Functions that write chunks

There are four functions that write chunks, one for each type of chunk. The three that write code change the font face to courier, but are careful to set the font face to arial before they leave, because that is the default font used to display text. These procedures do all the setting of fonts and writing of newlines, but call other functions to actually write code and text. <>= ; write-named par output (define (write-named par output) (display "

" output)
    (lambda () (parse-line (car par)))
    (lambda (prefix call-name suffix)
      (display "«" output)
      (display-text call-name output)
      (display "»" output)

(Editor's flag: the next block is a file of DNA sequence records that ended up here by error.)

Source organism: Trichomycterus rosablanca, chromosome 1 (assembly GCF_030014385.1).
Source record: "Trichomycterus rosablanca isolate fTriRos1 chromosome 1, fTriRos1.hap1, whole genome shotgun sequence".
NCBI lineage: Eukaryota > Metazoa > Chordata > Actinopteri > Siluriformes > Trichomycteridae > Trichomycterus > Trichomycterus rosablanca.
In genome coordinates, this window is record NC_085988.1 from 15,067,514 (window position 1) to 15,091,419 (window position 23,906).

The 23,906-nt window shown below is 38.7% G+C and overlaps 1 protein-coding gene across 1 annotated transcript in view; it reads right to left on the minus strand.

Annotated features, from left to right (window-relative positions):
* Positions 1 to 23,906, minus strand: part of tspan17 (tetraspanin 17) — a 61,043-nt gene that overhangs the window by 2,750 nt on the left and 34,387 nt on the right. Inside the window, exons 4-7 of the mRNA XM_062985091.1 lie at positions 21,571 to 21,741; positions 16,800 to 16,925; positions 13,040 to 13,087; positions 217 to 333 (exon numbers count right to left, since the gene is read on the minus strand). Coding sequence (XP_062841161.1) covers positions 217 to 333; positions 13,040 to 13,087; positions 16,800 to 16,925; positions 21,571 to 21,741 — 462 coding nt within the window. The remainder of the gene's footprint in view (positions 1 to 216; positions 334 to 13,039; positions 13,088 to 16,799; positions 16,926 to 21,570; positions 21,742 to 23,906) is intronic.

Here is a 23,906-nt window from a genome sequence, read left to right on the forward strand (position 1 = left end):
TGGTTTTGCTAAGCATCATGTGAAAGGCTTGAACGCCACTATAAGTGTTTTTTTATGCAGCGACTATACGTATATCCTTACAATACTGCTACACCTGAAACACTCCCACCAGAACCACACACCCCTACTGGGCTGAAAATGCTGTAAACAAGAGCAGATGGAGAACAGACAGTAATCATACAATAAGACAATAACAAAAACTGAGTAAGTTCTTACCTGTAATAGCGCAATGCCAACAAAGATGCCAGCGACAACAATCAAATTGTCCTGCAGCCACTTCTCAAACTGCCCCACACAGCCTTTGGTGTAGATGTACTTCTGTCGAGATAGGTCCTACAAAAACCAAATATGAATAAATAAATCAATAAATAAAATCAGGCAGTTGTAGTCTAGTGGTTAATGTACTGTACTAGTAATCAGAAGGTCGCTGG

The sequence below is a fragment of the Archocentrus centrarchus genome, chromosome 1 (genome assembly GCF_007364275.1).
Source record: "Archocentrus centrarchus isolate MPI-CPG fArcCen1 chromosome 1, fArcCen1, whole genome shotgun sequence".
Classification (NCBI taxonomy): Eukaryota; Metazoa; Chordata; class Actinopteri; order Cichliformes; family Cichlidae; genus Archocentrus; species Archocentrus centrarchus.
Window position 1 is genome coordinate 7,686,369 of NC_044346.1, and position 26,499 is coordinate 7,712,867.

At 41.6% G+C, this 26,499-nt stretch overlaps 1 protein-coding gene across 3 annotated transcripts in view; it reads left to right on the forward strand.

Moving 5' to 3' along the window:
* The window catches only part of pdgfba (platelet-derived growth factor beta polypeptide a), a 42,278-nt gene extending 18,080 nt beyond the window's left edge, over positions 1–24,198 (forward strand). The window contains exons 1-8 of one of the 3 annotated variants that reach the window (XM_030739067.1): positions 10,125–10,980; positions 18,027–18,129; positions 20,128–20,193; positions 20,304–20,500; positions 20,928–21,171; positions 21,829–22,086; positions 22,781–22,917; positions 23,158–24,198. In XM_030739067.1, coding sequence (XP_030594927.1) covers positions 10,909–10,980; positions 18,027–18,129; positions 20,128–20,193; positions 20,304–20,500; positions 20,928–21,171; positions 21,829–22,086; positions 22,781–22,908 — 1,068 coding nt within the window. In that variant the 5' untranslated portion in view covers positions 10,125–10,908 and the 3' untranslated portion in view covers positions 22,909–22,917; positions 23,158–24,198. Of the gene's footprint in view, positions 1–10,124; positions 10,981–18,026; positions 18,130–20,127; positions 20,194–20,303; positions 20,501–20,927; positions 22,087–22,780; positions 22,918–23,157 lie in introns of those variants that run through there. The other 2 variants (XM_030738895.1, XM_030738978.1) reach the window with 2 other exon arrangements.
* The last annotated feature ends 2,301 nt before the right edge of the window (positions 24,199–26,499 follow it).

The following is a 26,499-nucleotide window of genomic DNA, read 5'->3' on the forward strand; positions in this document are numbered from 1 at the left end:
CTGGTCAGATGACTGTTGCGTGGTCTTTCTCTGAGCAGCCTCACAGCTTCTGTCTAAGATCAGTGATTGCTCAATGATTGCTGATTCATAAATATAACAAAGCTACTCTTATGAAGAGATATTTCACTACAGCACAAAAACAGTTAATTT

(display "≡" output)))
  (display "" output) (newline output)
  (for-each (lambda (s) (display-code s output) (newline output)) (cdr par))
  (display "
" output) (newline output)) <>= ; write-unnamed par output (define (write-unnamed par output) (display "

" output) (newline output)
  (for-each (lambda (s) (display-code s output) (newline output)) par)
  (display "

" output) (newline output)) <>= ; write-code par output (define (write-code par output) (display "

" output) (newline output)
  (let loop ((par (cdr par)))
    (display "| " output) (display-code (car par) output) (newline output)
    (if (and (pair? (cdr par)) (pair? (cddr par))) (loop (cdr par))))
  (display "

" output) (newline output)) <>= ; write-text par output (define (write-text par output) (display "

" output) (newline output) (for-each (lambda (s) (display-text s output) (newline output)) par) (display "

" output) (newline output))

Functions that write code and text